Yoga Instructor | Phoenix Rising Yoga Therapy Practitioner
Nick Beem is the co-owner of Grateful Yoga in Evanston, Illinois, a cozy space off of one of the town’s main drags. I had the pleasure of joining a Hatha class of his, in which Nick encouraged the group to be very mindful of an area that’s particularly tricky for me: the lower back. Throughout class I appreciated how Nick gave us several opportunities to reconsider even the most basic or popular of poses, like cat and cow. I realized it had been awhile since I’d taken a yoga class not at my gym, but at a true yoga studio, where teachers have had rigorous training, frequently build relationships with students, incorporate meditation, and have time to address form and how to avoid injury – I could go on. I bring this up because Nick and I talked plenty about how modern (and dare I say, corporatized) yoga often focuses more on performance and less on form, which can result in injury. Nick has built a very different model for his practice and teaching.
Nick has an impressive resume of training and accomplishments. I’m focusing on one particular method, Phoenix Rising Yoga Therapy (PRYT), which Nick has been practicing for several years now. In Nick’s words, PRYT consists of “assisted yoga poses, helping people be in a yoga pose through physical support so they can relax and focus on their response instead of the instructions [on alignment].” Nick works one-on-one with clients or in a small group for 6-8 sessions. There is “integration” dialogue at the end of each session to discuss what actions or acknowledgements should take place next.
PRYT is unique in that it’s “client centered, meaning all the ideas are coming from the person on the mat rather than the expertise of the practitioner.” For Nick this is invaluable: “because my ideas are always limited by my knowledge or my concepts of what’s right or wrong.” The focus is to empower the client to explore themselves, and for the therapist to witness their discoveries. Nick believes the body to be an authentic site for receiving messages and inviting change. It allows clients to,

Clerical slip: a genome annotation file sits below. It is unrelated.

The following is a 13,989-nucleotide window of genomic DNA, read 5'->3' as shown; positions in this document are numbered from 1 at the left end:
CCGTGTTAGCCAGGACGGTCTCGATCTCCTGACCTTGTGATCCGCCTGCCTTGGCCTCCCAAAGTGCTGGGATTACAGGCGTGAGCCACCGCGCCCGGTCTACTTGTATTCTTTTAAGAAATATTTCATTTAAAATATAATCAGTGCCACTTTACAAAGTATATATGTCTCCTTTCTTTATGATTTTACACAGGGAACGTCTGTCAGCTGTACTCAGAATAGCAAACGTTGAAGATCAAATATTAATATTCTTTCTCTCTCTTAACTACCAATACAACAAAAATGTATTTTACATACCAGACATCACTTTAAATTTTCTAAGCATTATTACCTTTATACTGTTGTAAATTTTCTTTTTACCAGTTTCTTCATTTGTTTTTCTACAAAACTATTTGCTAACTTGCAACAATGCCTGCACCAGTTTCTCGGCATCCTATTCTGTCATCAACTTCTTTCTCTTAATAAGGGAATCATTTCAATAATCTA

“get insight into something that would take a lot of time otherwise to figure out through the intellect...and instead it comes out of the receiver’s experience. It comes out of the body and there’s often a sense of clarity...because it comes from the receiver it has so much more power.”
This hits on a couple consistent themes I’ve seen across modalities. First, that the body holds the information, and if we are willing to dive deeper and listen to it, we can better understand ourselves and how we can evolve. Second, Nick as a therapist is not there to project, as he said, his “knowledge or concepts of what’s right or wrong,” but rather to support the client by witnessing the process, by holding the space. Nick has witnessed some profound changes from his clients who complete the PRYT sessions. Listen to Nick speak about the conclusions of his small group program, when clients share their realizations. He describes a few examples of his clients feeling they can now relate to others better and handle the curveballs of life more easily. (Audio below).
Whether facilitating PRYT or teaching one of his classes at Grateful Yoga, Nick believes the body is never fully separate from the mind or spirit and incorporates this into his teaching, daily life, and meditation practice. Additionally, Nick introduced me to the work of Matthew Remske, the yoga teacher, writer, and ayurvedic practitioner behind What Are We Actually Doing In Asana (WAWADIA), a multi-media project that tackles these tough topics about how “Modern Postural Yoga” is marked as therapeutic, a work out, and is increasing the number of yoga-related injuries all over. If you’d like to read some of Nick’s writing on these subjects and others, check out his blog, Inward Facing Dog. Keep up with Nick’s teaching at Grateful Yoga’s website and Facebook page.